Excitement is building around the Mel Tucker era in Boulder, as the new head coach of the Colorado football team has infused the Buffaloes and their fans with renewed energy.
Tucker wants the Buffs to play fast, even in practice. He wants his players to be physical because, he said, "There's only one way to play the game of football and that's just all-out, physical football."
After two consecutive 5-7 seasons that halted the momentum of a miraculous 2016 — and five losing seasons during the six-year tenure of Mike MacIntyre — the Buffs were in need of a spark, and Tucker has provided it.
"It's really hard to explain, but the Mel Tucker era, it's a blessing," junior receiver KD Nixon said earlier this month.
Offseason workouts have been intense. Practices are intense. Players are getting bigger and stronger. Along the way, Tucker has said pretty much all the right things to generate the energy he was hired to provide.
For now, however, it's best to not get too ahead of ourselves. After all, Tucker has yet to coach a game. The Buffs have yet to lose a game — or two, or three — under his watch and shown how they'll respond.
The energy created by Tucker and his staff is refreshing, there's no doubt. But, it's not unusual.
There was a lot of excitement when MacIntyre went through his first spring with the Buffs in 2013. The hiring of Jon Embree before the 2011 season got players pumped because of all the NFL experience he and his staff were bringing to Boulder. When Dan Hawkins was hired before the 2006 season, it was a big-time jolt for the program.
Hawkins lost his first six games en route to a 2-10 debut season. Embree lost his first two on his way to a 3-10 first season. MacIntyre won his first two, but the Buffs finished 4-8. All three wound up getting fired with overall losing records.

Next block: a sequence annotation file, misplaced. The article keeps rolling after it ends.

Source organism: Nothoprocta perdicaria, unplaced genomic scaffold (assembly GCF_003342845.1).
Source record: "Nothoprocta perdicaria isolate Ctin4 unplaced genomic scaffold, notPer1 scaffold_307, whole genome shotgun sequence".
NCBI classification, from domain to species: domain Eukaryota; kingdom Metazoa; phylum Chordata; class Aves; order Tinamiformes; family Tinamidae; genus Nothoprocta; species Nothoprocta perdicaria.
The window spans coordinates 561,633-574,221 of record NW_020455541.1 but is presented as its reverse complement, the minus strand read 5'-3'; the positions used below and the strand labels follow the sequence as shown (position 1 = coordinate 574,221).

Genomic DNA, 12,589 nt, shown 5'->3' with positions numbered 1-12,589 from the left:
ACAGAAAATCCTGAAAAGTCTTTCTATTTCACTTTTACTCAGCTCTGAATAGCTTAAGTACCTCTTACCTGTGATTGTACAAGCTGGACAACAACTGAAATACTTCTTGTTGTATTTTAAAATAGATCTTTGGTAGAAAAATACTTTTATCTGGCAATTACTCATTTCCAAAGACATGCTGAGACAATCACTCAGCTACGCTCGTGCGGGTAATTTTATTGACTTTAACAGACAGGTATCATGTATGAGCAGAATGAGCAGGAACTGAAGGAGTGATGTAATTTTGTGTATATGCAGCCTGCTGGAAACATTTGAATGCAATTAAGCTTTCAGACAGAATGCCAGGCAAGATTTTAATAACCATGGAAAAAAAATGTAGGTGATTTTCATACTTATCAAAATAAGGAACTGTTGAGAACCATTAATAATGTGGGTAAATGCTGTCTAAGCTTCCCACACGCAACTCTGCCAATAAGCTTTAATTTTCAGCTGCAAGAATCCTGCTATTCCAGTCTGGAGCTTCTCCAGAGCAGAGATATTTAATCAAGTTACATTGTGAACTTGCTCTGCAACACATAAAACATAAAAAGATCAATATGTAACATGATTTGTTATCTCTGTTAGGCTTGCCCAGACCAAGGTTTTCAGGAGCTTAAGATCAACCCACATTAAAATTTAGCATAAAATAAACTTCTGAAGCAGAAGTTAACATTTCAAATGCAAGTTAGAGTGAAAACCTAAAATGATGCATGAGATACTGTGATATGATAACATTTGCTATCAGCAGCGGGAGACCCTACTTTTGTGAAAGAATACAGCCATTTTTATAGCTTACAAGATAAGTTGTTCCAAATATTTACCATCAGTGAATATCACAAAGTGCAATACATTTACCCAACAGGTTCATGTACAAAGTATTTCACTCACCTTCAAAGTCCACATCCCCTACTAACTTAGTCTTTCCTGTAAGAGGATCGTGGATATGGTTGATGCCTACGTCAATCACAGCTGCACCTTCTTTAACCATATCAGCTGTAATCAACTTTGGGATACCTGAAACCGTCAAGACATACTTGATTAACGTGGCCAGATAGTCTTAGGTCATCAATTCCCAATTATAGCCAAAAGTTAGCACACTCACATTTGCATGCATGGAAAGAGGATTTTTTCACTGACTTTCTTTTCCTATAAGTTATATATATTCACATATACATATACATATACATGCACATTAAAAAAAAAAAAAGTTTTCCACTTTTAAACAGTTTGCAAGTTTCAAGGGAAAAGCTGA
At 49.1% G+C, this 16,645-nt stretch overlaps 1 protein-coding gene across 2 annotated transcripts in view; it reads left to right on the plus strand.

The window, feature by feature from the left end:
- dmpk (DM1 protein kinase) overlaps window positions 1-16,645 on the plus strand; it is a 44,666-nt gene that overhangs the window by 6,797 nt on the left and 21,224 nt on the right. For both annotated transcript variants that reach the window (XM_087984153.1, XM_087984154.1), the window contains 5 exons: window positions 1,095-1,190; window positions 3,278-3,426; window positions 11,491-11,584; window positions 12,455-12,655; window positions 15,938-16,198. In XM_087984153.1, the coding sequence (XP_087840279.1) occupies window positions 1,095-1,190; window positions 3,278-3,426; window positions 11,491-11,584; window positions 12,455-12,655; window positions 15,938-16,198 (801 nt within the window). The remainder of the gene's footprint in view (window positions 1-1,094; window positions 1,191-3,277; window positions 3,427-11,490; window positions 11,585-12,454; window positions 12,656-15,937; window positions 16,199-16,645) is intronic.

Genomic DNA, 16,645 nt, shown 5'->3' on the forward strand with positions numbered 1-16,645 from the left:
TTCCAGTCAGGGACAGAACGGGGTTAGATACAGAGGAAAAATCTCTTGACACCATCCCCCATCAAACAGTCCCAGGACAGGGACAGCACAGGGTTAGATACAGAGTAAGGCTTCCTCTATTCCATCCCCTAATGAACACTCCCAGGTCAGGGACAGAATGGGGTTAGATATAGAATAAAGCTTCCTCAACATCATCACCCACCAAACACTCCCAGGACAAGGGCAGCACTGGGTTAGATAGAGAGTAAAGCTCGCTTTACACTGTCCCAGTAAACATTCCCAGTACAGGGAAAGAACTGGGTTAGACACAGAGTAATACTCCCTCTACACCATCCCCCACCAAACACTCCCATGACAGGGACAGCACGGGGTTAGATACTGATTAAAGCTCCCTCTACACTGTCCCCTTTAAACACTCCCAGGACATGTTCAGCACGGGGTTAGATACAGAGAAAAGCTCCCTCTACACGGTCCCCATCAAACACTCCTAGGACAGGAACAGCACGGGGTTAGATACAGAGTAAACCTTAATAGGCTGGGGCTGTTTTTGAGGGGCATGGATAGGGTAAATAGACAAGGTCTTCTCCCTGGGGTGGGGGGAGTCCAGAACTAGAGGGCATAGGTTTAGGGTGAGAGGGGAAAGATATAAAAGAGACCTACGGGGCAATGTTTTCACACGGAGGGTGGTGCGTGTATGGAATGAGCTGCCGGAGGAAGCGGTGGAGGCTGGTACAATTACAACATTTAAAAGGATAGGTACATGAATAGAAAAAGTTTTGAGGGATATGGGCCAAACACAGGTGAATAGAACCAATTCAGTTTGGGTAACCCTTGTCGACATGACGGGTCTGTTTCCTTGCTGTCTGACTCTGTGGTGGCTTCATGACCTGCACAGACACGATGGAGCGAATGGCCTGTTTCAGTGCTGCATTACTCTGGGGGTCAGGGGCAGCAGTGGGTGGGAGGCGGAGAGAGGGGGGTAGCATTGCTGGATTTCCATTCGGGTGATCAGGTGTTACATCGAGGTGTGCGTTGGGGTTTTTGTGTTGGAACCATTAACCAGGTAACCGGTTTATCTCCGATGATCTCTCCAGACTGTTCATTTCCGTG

To be fair, the Colorado program is in better shape and filled with more talent now than it was in 2006, 2011 or 2013. Nevertheless, expectations should be tempered just a bit, as there is plenty of work to be done in Boulder.
Quarterback Steven Montez sounded like the veteran that he is on Friday when he reminded everyone that the Buffs haven't exactly arrived yet.
"Looking good (in spring) is not the same as looking great or looking where we need to look to start playing games," he said. "We still have a lot of room for improvement. We're taking steps in the right direction."
The Buffs were going in the wrong direction last year, which is why Tucker is here in the first place. He's successfully executed a U-turn in momentum and for now that'll do.
Many athletic department staff members have been impressed by Tucker's first few months on the job, including changes he's made to the strength and conditioning program and the open-door policy he has in his office.
Nixon certainly isn't the only player singing the praises of his new head coach — as well as the assistants. Offensive line coach Chris Kapilovic, outside linebackers coach Brian Michalowski, quarterbacks coach/offensive coordinator Jay Johnson and others have all been embraced by players this spring. From seniors to freshmen, the changes have been welcomed with open arms.
"We're competing more, it's more intense and we're just having a great time," Nixon said.
Now, it's up to Nixon, Montez and the rest of the Buffs to turn this offseason hype into on-field success.